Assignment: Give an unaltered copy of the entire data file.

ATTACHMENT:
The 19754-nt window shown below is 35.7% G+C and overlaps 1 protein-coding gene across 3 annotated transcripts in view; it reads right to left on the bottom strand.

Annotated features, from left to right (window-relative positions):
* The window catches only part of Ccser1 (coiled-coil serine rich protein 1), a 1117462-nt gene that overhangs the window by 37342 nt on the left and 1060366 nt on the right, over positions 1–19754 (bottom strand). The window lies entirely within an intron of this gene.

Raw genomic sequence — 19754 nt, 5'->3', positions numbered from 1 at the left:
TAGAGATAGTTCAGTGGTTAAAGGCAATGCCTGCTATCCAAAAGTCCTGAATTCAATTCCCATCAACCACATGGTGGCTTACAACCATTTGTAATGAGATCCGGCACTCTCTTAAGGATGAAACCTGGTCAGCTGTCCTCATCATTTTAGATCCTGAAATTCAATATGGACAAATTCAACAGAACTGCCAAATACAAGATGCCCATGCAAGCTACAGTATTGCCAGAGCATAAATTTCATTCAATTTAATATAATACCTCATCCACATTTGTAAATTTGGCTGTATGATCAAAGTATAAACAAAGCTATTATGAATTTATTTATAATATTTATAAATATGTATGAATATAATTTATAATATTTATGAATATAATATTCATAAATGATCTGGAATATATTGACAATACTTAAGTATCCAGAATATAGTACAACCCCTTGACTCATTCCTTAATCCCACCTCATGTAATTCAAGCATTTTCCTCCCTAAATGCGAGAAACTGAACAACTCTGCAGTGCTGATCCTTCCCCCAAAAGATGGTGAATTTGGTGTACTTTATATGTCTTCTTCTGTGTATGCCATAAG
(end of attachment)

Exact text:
The 19754-nt window shown below is 35.7% G+C and overlaps 1 protein-coding gene across 3 annotated transcripts in view; it reads right to left on the bottom strand.

Annotated features, from left to right (window-relative positions):
* The window catches only part of Ccser1 (coiled-coil serine rich protein 1), a 1117462-nt gene that overhangs the window by 37342 nt on the left and 1060366 nt on the right, over positions 1–19754 (bottom strand). The window lies entirely within an intron of this gene.

Raw genomic sequence — 19754 nt, 5'->3', positions numbered from 1 at the left:
TAGAGATAGTTCAGTGGTTAAAGGCAATGCCTGCTATCCAAAAGTCCTGAATTCAATTCCCATCAACCACATGGTGGCTTACAACCATTTGTAATGAGATCCGGCACTCTCTTAAGGATGAAACCTGGTCAGCTGTCCTCATCATTTTAGATCCTGAAATTCAATATGGACAAATTCAACAGAACTGCCAAATACAAGATGCCCATGCAAGCTACAGTATTGCCAGAGCATAAATTTCATTCAATTTAATATAATACCTCATCCACATTTGTAAATTTGGCTGTATGATCAAAGTATAAACAAAGCTATTATGAATTTATTTATAATATTTATAAATATGTATGAATATAATTTATAATATTTATGAATATAATATTCATAAATGATCTGGAATATATTGACAATACTTAAGTATCCAGAATATAGTACAACCCCTTGACTCATTCCTTAATCCCACCTCATGTAATTCAAGCATTTTCCTCCCTAAATGCGAGAAACTGAACAACTCTGCAGTGCTGATCCTTCCCCCAAAAGATGGTGAATTTGGTGTACTTTATATGTCTTCTTCTGTGTATGCCATAAG